[/caption] I finally had the opportunity to visit Seattle and take some photos of the city. Just before my trip I read that Travel+Leisure 2009 had rated the top 100 cities in the world with the most scenic skylines. Seattle was rated #10 in their magazine. I was surprised to see them get such a high ranking. After all, their #10 ranking was for the world, not just for the United States. I figured that I really needed to take some good shots in order to really show the beauty of the Seattle skyline. I did my homework and found several areas throughout the city that were known for the best city views. I went to every scenic viewpoint that I could find and made sure to return for the best sunset shots. I drove to almost every neighborhood in the city so I could really take in the personality within the city limits. West Seattle is where I took this photo on the blog page. I first arrived to this spot in the afternoon and I knew that this would be the best place for sunset and twilight shots. West Seattle is the best place to get an entire panoramic photo that really shows just how massive and beautiful the skyline is. You can also watch all of the boats enter Elliot Bay. I was fortunate to find great vantage points from the north, east, south and west sides of the city. It would take several weeks to really capture all of the photography areas within Seattle. To get this shot, I removed my CIR-PL and my warming filter since the sun had already set and the color of the scene was calm. I set my camera to Program mode. The F stop was at 10 and I had the ISO setting at 200. The White Balance was at 0 since the color was almost perfect. I was using the shutter priority and I had it set at 20 seconds in order to maximize the glow of the lights. Since the bay is so busy it can be hard to use a long exposure without have a moving boat in the photo. This is especially true if you don’t want to show the movement of the boats in the foreground of your shot. I plan on returning again as soon as possible so I can continue to get some great photos of the city.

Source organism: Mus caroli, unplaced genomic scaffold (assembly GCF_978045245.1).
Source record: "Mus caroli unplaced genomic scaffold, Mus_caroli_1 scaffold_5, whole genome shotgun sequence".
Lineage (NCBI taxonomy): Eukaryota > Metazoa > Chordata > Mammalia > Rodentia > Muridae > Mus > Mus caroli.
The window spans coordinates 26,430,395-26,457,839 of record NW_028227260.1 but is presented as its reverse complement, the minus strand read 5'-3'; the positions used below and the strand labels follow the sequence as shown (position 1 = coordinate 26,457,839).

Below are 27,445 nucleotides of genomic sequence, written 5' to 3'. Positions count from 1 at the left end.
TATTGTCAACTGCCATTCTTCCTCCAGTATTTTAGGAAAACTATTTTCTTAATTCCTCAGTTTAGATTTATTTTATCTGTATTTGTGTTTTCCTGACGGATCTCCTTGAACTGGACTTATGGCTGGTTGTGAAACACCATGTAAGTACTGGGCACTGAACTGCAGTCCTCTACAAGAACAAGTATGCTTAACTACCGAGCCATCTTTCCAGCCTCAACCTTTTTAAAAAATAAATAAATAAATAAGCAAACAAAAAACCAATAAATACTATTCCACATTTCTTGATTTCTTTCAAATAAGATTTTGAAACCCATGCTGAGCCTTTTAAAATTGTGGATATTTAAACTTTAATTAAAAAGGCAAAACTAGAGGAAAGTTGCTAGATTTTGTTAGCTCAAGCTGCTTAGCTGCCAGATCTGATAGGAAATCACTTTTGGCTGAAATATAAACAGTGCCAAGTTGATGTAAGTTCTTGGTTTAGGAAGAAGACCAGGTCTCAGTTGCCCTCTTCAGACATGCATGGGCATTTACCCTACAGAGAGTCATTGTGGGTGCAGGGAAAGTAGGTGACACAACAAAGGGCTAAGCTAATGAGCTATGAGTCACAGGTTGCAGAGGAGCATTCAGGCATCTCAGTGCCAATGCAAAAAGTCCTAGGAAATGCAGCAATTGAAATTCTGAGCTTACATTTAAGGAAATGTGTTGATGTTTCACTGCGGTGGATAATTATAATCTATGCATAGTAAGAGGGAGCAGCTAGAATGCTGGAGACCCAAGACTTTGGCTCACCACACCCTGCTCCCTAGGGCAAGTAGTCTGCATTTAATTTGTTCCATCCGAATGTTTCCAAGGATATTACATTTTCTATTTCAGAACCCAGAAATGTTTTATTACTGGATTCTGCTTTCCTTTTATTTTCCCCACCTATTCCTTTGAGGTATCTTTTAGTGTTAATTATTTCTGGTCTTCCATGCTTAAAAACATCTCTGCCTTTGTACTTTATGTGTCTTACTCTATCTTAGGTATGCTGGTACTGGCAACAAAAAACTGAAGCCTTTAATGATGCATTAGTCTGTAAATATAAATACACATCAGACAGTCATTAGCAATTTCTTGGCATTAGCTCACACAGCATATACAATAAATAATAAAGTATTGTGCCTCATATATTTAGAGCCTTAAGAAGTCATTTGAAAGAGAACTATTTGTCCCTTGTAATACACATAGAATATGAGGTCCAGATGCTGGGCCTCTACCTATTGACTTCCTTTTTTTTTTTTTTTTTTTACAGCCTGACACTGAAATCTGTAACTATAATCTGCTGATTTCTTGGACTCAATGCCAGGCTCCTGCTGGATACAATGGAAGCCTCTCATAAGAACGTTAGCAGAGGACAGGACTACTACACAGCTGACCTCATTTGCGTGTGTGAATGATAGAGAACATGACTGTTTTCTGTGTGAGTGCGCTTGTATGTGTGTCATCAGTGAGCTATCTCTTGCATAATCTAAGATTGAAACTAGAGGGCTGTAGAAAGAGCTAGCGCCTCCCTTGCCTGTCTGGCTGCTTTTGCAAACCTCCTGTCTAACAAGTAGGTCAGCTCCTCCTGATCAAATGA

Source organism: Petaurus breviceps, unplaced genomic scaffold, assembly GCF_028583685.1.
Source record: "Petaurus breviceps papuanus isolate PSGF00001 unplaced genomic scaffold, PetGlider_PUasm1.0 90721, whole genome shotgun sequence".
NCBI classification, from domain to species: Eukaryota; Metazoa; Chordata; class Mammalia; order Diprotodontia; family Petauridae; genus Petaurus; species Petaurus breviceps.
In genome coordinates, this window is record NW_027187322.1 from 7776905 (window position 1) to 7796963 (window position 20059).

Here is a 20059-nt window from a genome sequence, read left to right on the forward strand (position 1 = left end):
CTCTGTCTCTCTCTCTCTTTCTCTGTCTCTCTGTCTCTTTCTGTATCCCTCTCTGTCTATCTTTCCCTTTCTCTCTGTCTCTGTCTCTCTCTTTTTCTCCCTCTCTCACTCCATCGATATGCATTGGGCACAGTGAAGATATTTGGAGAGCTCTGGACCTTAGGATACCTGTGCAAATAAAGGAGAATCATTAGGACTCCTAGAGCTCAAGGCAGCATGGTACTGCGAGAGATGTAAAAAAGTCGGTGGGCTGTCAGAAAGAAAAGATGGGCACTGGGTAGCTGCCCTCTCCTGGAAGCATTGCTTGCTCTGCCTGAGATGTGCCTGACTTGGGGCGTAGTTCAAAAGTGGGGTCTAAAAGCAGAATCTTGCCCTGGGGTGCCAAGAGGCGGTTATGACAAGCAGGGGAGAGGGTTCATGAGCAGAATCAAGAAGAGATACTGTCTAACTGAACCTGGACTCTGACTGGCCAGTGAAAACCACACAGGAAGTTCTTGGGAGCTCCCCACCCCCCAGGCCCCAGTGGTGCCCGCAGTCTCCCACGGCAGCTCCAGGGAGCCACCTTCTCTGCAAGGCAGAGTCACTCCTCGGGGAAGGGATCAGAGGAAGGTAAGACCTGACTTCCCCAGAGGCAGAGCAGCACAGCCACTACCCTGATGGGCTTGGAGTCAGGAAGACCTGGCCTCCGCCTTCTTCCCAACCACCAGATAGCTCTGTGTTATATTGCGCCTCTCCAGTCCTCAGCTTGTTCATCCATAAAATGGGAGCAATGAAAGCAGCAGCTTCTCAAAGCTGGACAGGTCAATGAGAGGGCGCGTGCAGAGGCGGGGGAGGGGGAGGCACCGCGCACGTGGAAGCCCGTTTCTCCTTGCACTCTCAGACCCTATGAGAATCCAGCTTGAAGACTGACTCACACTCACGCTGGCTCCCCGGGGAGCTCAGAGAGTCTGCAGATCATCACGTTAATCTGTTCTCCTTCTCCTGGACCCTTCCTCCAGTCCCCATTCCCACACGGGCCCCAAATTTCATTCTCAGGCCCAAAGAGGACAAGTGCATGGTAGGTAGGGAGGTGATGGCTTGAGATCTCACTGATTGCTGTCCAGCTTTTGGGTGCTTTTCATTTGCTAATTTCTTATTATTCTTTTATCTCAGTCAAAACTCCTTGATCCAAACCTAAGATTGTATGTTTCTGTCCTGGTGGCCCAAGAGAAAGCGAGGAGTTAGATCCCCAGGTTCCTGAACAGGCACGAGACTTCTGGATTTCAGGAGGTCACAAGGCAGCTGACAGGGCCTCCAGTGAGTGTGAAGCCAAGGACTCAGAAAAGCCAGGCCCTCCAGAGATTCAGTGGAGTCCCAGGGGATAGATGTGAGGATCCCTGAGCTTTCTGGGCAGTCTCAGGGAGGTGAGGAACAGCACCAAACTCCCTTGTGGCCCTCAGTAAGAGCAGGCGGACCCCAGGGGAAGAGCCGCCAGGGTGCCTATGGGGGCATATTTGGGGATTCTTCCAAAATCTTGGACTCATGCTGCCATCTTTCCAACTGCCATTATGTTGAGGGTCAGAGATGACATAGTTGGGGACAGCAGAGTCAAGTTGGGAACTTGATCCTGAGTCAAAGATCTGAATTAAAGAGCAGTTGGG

[/caption] Recently I’ve had the opportunity to shoot Portland at night. I’ve been photographing the downtown area for several years but I had never been given the opportunity to take a photo at night looking east and at an elevated position. This spot puts me just over I-5 and just east of the Willamette river. This provides me with one of the best vantage spots in the city. I wanted to set my shutter long enough so I could get the best flash movements of the headlights and tail lights of the traffic moving about the city. The colors of the bridges as well as the many other on ramps and roads really gives this photo a lot of personality. To get this shot I was using my 12-24 wide angle lens. I had the focal length at 24mm in order to get as much in the scene as possible. Since the sun had set over an hour ago, I made sure to remove my warming filter and CIR-PL. I was using the shutter priority and had the shutter set at 30 seconds in order to capture as much of the streamers from the cars as possible. The F stop was at F11 and the ISO was at 400. The Exposure Compensation/White Balance was at -.3.